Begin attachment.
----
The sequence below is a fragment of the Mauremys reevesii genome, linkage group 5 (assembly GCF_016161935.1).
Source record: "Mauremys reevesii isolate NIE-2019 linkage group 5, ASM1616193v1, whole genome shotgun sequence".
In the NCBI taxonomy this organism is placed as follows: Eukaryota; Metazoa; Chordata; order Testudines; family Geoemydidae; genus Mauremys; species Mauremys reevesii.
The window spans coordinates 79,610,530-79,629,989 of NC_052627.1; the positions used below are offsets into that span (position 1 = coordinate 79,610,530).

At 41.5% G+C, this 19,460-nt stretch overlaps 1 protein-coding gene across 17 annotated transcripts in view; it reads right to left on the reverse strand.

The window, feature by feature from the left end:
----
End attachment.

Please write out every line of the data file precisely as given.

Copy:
The sequence below is a fragment of the Mauremys reevesii genome, linkage group 5 (assembly GCF_016161935.1).
Source record: "Mauremys reevesii isolate NIE-2019 linkage group 5, ASM1616193v1, whole genome shotgun sequence".
In the NCBI taxonomy this organism is placed as follows: Eukaryota; Metazoa; Chordata; order Testudines; family Geoemydidae; genus Mauremys; species Mauremys reevesii.
The window spans coordinates 79,610,530-79,629,989 of NC_052627.1; the positions used below are offsets into that span (position 1 = coordinate 79,610,530).

At 41.5% G+C, this 19,460-nt stretch overlaps 1 protein-coding gene across 17 annotated transcripts in view; it reads right to left on the reverse strand.

The window, feature by feature from the left end: